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Sisi and IS in Egypt: an illusion of stability Open in fullscreen

Sam Hamad

Sisi and IS in Egypt: an illusion of stability

The instability of today's Egypt is the outcome of decades of tyrannical stability [AFP]

Date of publication: 12 May, 2016

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Comment: 'Stability' has become a code word for the end of the democratic aspirations of Egyptians and the reinstitution of a western backed anti-democratic regime, writes Sam Hamad

When Sisi first seized power in Egypt, one of the main justifications was that 'security' would be restored through his leadership. The restoration of security is perhaps the most sinister concept conjured up by despots, tyrants and mass killers alike during the so-called Arab Spring, but also throughout history.

This fetishisation of 'stability' is a fundamental part of what might be called the 'world order'. This is a concept that has been invoked within the context of the Arab Spring since practically the moment Mohamed Bouazizi set himself and the region alight, igniting the long-standing tensions that had been bubbling away amid the brutalities and daily injustices under what the US and the world considered to be 'stable' regimes.

In fact, on that very day - January 25 2011, when the spirit of Bouazizi burst to life on the streets of Cairo - Secretary of State Hillary Clinton had famously stated that 'our assessment is that the Egyptian government is stable'.

This reveals the most terrifying aspect of a world in which those fighting against tyranny for democracy, find themselves being brutally repressed and exterminated.

When Clinton called Mubarak's government 'stable' what she meant wasn't simply that he was unlikely to go the same way as Ben Ali, rather that his regime would do what was necessary to ensure he didn't go the same way as Ben Ali. Far from the US rhetoric of 'supporting democracy' and 'human rights', anybody who even has a passing knowledge of Egypt knows that this meant cracked skulls and dead bodies. 

Those who thought the violence would be confined to the Sinai are mistaken

It's here that you might glimpse just how malignly counter-productive this notion of 'stability' really is. It's precisely because of the cracked skulls and dead bodies that these tyrants can only ever engender 'instability'. Though Bouazizi lit the spark, it was people like Khaled Said - whose skull was literally smashed in and his body mutilated by the Egyptian police prior to January 25 - who were the martyrs fueling the flames. Indeed, there is no 'stability' in brutality.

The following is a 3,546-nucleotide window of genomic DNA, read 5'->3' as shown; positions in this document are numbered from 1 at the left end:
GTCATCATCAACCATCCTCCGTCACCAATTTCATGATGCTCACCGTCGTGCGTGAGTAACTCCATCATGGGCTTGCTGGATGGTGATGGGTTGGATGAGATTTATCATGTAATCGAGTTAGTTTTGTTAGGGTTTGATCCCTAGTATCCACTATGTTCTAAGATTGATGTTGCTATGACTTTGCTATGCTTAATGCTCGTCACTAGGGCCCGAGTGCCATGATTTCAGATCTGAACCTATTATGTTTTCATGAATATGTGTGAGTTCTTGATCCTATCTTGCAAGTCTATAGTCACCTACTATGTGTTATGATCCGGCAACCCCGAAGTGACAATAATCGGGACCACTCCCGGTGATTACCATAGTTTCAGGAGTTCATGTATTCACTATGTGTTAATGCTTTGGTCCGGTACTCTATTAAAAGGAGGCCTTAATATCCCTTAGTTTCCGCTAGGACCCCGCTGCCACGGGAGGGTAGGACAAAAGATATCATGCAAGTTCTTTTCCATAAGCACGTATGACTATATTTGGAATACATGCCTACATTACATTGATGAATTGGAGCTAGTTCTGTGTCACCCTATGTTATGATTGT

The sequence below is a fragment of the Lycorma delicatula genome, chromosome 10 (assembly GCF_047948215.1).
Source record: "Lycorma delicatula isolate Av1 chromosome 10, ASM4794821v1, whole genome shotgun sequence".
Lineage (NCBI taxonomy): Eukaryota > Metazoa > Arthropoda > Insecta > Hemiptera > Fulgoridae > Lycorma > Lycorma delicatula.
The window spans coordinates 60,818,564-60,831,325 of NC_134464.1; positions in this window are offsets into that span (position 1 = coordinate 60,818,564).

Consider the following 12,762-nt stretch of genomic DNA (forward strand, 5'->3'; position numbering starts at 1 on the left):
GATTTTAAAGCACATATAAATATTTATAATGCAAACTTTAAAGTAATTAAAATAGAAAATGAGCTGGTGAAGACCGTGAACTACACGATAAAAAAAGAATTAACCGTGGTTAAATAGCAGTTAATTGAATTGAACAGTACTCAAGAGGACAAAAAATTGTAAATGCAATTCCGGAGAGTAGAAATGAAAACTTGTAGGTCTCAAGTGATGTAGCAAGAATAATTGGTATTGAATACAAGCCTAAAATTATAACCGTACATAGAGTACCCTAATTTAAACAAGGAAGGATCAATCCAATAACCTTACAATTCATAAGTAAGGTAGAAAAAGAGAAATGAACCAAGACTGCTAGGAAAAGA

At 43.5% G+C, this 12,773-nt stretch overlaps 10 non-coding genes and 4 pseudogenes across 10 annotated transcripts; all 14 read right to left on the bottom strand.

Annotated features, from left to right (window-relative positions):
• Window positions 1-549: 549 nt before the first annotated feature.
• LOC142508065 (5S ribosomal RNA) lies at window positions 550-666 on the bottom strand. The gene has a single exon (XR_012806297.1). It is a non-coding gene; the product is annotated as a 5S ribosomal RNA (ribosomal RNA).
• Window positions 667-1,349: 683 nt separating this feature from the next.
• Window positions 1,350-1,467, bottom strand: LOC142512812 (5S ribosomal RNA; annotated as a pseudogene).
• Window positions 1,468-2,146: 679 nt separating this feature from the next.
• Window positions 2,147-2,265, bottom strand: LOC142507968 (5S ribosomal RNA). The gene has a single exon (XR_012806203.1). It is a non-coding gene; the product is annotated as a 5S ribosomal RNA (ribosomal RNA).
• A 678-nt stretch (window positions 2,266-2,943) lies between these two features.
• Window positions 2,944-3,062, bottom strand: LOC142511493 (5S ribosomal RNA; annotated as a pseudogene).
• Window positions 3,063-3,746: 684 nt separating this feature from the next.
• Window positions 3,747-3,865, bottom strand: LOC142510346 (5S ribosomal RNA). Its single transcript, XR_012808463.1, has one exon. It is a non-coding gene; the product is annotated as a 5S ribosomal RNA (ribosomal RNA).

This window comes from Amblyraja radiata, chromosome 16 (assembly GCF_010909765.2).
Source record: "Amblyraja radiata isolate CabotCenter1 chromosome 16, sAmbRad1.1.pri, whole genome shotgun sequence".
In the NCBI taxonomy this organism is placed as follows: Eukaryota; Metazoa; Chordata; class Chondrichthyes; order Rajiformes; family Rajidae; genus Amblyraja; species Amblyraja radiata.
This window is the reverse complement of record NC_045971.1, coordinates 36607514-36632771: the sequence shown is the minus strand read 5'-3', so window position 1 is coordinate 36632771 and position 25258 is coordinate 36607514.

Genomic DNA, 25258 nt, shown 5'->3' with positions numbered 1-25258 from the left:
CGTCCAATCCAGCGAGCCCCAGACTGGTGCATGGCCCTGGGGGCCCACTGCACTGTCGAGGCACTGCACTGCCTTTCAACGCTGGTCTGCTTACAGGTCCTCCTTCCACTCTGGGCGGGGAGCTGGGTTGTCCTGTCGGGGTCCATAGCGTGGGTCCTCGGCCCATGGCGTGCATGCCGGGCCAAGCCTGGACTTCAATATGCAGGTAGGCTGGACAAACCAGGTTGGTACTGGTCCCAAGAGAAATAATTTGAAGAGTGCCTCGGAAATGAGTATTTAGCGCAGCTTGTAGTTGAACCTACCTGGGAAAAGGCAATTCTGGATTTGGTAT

Though tyranny might provide relatively long periods during which business can continue as usual at the price of liberty and the lives of people like Khaled Said, Hamza al-Khatib or Mohamed Bouazizi, it is, in reality, arranging its own funeral. Nothing remains static, no matter how grand or brutal, and the Arab Spring, which is a wave of what the US would call 'instability', occurred precisely because of the manner in which 'stability' is maintained by the tyrannical powers that rule the region.

This brings us back to Sisi and today's Egypt, where the context of counter-revolution against democratic forces necessitates seeing through this justification of tyranny by invoking 'stability' all the more prescient. 

On 8th May, eight police officers were executed in the Cairo suburb of Helwan by a group of militants claiming to be affiliated to the Islamic State group (IS). This is part of what has been a long standing IS led insurgency since the coup that has seen sovereign Egyptian territory fall into the hands of the Caliphate. In addition, IS has also been able to execute unprecedented attacks on security forces, as well as attacks on passenger planes and foreign workers. Those who thought the violence would be confined to the Sinai are mistaken. 

January 25 saw the birth of an imperfect and fragile democracy, one that brought with it both the usual problems of governance associated with this system as well as the expected, though often dangerous, shockwaves that  accompany the attempted creation of a new society following decades of tyranny. Combined with deliberate economic and state sabotage, this was used as a pretext for Sisi's coup and counter-revolution.